Mini Audio Amp

Introduction: Mini Audio Amp

About: Jungles my home _ College now my life _ Mechanical Engineer to be _ An adventurer at heart

Greetings and salutations.  The truly mini audio amp has finally arrived!  It is a cute, pocket size, multi-purpose audio amp that just about everyone needs.  The main purpose of its creation was to listen via headphones to my guitar playing.   It also will amplify guitar playing enough to transmit it wireless though a FM transmitter.   Another feature is a small speaker built in for amplifying a mp3 player or such.  Being the person I am, (bio) I go cheap on my projects.  This project cost me the grand total of three dollars, but could cost you a LOT less.  I kept this amplifier extremely simple, so pretty much anyone can do it.  I hope you enjoy. 

This is my first instructables so I would appreciate any tips or comments you might have.  Feel free to ask questions at the bottom.  I will try to answer them quickly.  I would also appreciate it if you vote for me.  All right, intructable time!

Disclaimer:  I am not responsible in any way for any hurt you may get from making this project or using it. 

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Step 1: Gather Parts and Tools

As I said this amplifier is extremely simple and cheap to make.  

The parts are:

(1)  LM 386  ic  (I got mine at Radio Shack) Just type it into the net and you will get plenty of results. 
(2)  Battery  (3-9 volts)  (I used a cell phone battery.) 
(3)  A small casing (I used a small mint tin)  -  it was almost to small.  An Altoids tin would be perfect, but in my jungle town I don't 
        know of any place that sells them.  I use whatever I can find. 
(4) Two 3.5mm input jacks.  (I got mine from an old circuit board that I got at a thrift store the last time I was in the U.S.)
(5)  Wire - the thinner the better.  (I got mine from an old printer cable.)
(6)  A potentiometer (pot)  -  the smaller the better.  (mine was a 100 ohm pot)
(7)  Some sort of charging port.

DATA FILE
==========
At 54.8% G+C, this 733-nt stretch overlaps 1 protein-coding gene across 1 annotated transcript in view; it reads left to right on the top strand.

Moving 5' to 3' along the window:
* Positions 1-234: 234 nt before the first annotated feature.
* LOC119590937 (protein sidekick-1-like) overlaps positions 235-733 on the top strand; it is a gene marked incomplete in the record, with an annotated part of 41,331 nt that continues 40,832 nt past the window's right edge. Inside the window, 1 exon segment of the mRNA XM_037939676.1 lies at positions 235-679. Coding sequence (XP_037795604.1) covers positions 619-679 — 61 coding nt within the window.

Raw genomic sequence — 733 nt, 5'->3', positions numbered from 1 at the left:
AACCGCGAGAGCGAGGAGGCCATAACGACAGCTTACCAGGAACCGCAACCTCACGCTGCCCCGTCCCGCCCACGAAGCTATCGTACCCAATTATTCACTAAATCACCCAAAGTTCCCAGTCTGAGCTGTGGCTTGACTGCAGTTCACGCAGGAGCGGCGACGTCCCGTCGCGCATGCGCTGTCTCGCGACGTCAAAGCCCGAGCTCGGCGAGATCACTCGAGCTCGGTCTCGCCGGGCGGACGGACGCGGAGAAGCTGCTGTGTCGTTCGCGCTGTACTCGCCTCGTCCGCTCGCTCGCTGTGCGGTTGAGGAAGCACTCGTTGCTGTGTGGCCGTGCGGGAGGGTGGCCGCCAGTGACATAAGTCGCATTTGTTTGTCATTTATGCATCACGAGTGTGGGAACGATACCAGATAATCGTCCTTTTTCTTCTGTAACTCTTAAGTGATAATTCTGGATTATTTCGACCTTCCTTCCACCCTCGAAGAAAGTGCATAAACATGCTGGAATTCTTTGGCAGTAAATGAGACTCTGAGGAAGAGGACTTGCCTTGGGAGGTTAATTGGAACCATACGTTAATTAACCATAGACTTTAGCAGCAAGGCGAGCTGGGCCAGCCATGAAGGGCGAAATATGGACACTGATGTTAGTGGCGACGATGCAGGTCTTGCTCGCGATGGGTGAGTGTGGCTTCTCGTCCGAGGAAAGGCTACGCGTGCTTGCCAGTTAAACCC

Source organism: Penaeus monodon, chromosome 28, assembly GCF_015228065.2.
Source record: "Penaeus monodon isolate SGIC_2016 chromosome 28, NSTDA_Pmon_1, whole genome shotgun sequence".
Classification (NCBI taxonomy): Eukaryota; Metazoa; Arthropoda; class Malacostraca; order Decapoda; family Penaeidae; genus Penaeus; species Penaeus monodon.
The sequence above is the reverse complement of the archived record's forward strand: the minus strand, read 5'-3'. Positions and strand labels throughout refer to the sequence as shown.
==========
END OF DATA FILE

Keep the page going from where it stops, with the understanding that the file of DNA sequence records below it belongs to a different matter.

(8)  A small switch
(9)  A small speaker.  (I don't know what type mine was.  I got it from a old circuit board.)
(10)  Optional  -  A 3.5mm audio tip.  (I got mine from an old headset.)
(10)  That is it!

The tools are:

(1)  Soldering iron (And basic skill in using one,  but if you don't have the skill you need to start sometime.)
(2)  Drill or some way to make holes in the tin.
(3)  Wire strippers
(4)  Plumbers tape  (I like it to wrap thin wires with it.)
(5)  Helping hands are helpful. 

Lets get to the circuit!  It is simple!

Step 2:

You get the picture.  This isSIMPLE.

Step 3: Fabrication Time

If you need more pictures then just the circuit sheet, here they are.  I take TONS of pictures.  To many in my dad's opinion.  :) 

Step 4: Boxing Stage

This is the moment of truth.  You can now hook up everything and make sure this mess of wires works.  Mine worked great the first time I tested it. 

Step 5: Boring Stage - Literally

This is the stage you fit everything in the tin and figure out where you need holes.  This is also the stage where I gave my ugly tin a nice little paint job.  The paint didn't come out so smooth, but it looks better.  So, get busy and paint that tin up. 

I thought the tin casing I used would be able to hold everything, but with the added speaker and the size of the battery.  It wouldn't quite close  -  thus the rubber band.  :)  If you have a smaller battery it would be great.

Step 6: Cramming Stage

Now its time to cram everything in this little tin.  Almost done!

Step 7: Finished

Finished!  Have fun using your new amp!  If you have problems or need help just ask.  I would appreciate any suggestions as this is my first instructables.  I am not the greatest writer, but I hope you understood.  Have fun and remember to vote!

Until next time,

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    5 Discussions

    Thanks for the advice out-of-the-box. (I can't get the reply to you to work.) I never had much of a problem using cell phone batteries in my projects, but do notice they get hot sometimes. I assumed using a cell phone charger to charge them would be the same as they were being charged in a phone, but I guess I am wrong. I don't have access to many parts, and so I am constantly making do with other parts. I appreciate advice since I am not very experience yet. Thanks.


    Reply 6 years ago on Introduction

    No problem :) I make do with what I have aswell just thought I would give a small heads up. most cell phone batteries are li-ion and they pose a great risk if discharged improperly. Good job on this project! I love how compact it is.

    cell phone batteries can be very dangerous if you charge an discharge them improperly. I would recommend using a charge controller it prevent the battery from over charging and even exploding. y suggestion is to use a nickle based rechargeable battery. Great job on your first instructable!